All of this Belongs to Us: refugee women at the Victoria and Albert Museum

Posted 13/05/2015 by 4refugeewomen
Categories: Uncategorized

V AND A

By Laura Mosedale, ESL teacher at Women for Refugee Women

I teach English to refugee women, at the Women Asylum Seekers Together London group which is supported by Women for Refugee Women. Last month, over thirty of us – asylum seekers, English teachers, and other volunteers and staff from WRW – had a marvellous visit to the Victoria and Albert Museum, where we saw our students’ writings and our group handiwork exhibited alongside the museum’s treasures.

The trip was facilitated by Liza Fior of muf (modern urban fabric), an artist and architect collaborative. Liza had been invited, along with three other artists, to create an installation for the exhibition ‘All of This Belongs to You.’ Liza first brought us to the museum last November. As she explained it, the exhibit is about exploring the many uses of public space in Britain and she thought the V& A could be used for one of our English classes. We also thought it would also be a chance to get students out of the classroom to a museum none had seen before.

During the November visit, we met in a Medieval and Renaissance gallery near the main entrance.   Liza arranged for a guide to tell us about the Virgin of the Misericordia, a 15th century Venetian bas relief featuring Mary, sheltering local guild members with her voluminous cloak. The WAST teachers then took small groups of students to various exhibits. My group was particularly taken with a temporary exhibit of wedding dresses. I had been uneasy about visiting this display, knowing that many of the women do not have positive associations with men or marriage. But once we got there, I couldn’t get them to leave. We talked about silk, lace, pearls and colours, compared and contrasted Asian, African and European styles. Apparently, when it comes to weddings, it’s about the dress and the dream, not about the dude.

Meanwhile, Liza was taking notes in preparation for her installation. She and her staff returned to my class again and again. She brought in lettered beads and string so students could make bracelets spelling out messages with words relating to protection and safety—words with resonance not just for museums but for asylum seekers. She brought in a teacher to lead a poetry-writing workshop, and even made an audiotape of one class period.

I did wonder at times where all this was going, what the installation was going to be, and what it would mean for the women.

We got some answers on April 20, when we returned to the Medieval and Renaissance gallery. Placed on the floor around the room were fabric-covered padded wedges to sit on, some already occupied. A long glass-covered cabinet in front of the Misericordia displayed photos from our previous visit and copies of poems my students had written during the workshop. Propped up next to the Misericordia was the Solidarity Quilt.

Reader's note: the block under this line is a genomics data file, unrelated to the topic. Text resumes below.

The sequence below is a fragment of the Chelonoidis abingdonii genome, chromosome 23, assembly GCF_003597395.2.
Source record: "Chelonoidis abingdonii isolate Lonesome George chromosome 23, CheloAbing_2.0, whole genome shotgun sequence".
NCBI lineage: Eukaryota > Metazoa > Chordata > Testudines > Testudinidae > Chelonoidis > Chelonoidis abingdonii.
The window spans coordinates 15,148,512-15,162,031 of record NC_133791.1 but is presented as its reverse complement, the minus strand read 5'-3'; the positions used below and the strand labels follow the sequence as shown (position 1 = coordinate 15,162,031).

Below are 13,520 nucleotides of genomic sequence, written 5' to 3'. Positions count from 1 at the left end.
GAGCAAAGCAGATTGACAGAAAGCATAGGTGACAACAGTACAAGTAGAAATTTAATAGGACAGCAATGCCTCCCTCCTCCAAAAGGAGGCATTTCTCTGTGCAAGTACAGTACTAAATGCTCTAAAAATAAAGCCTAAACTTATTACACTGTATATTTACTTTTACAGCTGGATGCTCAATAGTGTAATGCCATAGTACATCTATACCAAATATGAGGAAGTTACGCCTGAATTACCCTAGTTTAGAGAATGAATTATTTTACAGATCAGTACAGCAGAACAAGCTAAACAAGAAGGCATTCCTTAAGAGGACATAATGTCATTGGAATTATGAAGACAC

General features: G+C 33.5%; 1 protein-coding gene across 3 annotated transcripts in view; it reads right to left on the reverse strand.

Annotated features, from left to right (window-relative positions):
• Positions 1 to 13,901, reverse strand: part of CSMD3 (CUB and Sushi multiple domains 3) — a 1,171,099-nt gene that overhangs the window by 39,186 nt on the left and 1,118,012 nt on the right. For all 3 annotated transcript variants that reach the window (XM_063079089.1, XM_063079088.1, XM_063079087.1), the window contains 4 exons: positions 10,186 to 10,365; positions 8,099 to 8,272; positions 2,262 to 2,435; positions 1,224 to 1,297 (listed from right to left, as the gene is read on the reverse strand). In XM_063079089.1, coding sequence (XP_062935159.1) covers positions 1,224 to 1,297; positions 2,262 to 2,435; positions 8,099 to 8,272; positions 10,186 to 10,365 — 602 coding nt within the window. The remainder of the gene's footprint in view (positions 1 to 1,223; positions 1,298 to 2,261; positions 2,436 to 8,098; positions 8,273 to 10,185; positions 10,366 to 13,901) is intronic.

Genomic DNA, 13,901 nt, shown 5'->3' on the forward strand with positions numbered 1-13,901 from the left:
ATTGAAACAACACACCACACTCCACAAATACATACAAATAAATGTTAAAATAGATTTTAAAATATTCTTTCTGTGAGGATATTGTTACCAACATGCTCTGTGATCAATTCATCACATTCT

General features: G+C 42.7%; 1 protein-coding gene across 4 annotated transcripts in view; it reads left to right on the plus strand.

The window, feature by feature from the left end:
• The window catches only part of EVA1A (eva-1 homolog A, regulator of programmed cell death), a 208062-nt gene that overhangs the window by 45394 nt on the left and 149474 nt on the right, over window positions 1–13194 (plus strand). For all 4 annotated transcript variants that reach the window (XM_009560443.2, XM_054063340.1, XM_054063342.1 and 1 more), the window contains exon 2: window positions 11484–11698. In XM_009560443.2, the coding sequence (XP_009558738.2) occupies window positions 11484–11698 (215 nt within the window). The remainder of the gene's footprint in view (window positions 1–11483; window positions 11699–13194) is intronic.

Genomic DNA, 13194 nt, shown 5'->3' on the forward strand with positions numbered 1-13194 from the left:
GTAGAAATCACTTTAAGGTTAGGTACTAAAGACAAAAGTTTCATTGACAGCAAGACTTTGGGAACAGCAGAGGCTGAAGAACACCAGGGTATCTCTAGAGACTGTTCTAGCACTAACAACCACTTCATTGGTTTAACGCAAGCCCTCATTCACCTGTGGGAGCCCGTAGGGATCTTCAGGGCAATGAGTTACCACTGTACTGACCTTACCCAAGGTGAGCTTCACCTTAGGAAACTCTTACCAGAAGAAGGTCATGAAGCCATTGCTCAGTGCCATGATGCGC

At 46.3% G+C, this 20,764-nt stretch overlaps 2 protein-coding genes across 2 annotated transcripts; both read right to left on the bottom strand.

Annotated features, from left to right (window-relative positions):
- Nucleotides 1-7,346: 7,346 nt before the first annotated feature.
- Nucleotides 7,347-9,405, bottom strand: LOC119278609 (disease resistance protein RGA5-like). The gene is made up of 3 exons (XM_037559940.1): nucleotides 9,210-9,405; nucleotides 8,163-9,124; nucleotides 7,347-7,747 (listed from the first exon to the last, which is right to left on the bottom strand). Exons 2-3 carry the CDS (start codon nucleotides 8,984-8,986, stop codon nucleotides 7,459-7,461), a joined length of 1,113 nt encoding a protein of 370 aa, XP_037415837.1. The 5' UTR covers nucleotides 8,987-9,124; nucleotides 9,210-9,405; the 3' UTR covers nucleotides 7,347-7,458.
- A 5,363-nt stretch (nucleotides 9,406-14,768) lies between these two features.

This quilt was created by the women of WAST, together with the Women’s Institute’s Shoreditch Sisters and other supporters of the Set Her Free campaign, in solidarity with the women who are detained in Yarls Wood. The quilt project began back in 2013, when the Women’s Institute began knitting with the refugee women. It is now stitched over with messages of support for women in detention.  In the quilt’s life it has visited Yarl’s Wood detention centre, the Women of the World festival at the Southbank Centre, and the Summit to End Sexual Violence in Conflict, where Angelina Jolie wrote a message which is now in the centre of the quilt. It was exciting for all of us to see the quilt in a world class museum of art and design.

Once again, Liza and her staff had arranged for activities and tours with help from Corinna Gardner, Rasheeda Nalumoso and other V&A staff. The women could stay in the gallery, sketching objects in the room from the comfort of the wedges or making bracelets with lettered beads, and/or take tours. It was a busy few hours, a bit chaotic as some students got lost on their way and came late, but culminated, as in November, in a substantial lunch for all, provided by muf.

Here was some of the feedback I got in our class the following week: ‘I learned more about British history and saw beautiful objects.’ ‘I enjoyed the Islamic gallery and learning about the legend of the seven sleepers.’ ‘I would like to see more because the time was too short.’ ‘Henry VIII was not a good husband.’ ‘The lunch was very good!’

Most of the WAST women hope to make the UK their new home. While some are closer to achieving that objective than others, I felt that these visits took all of them a few steps closer to feeling that they belong here.

All of This Belongs to You will run at the Victoria and Albert Museum until 19 July 2015.

JadeQuilt

Detention and women: what the manifestos say

Posted 22/04/2015 by 4refugeewomen
Categories: Uncategorized

By Gemma Lousley, Policy & Research Co-ordinator at Women for Refugee Women

The Set Her Free campaign to end the detention of women who seek asylum has gathered real momentum since we launched at Parliament in January 2014. In recent weeks – with the Channel 4 News undercover investigation into Yarl’s Wood, and the publication of the Parliamentary detention inquiry report – more and more people have come to understand why it is that women who seek asylum should not be locked up.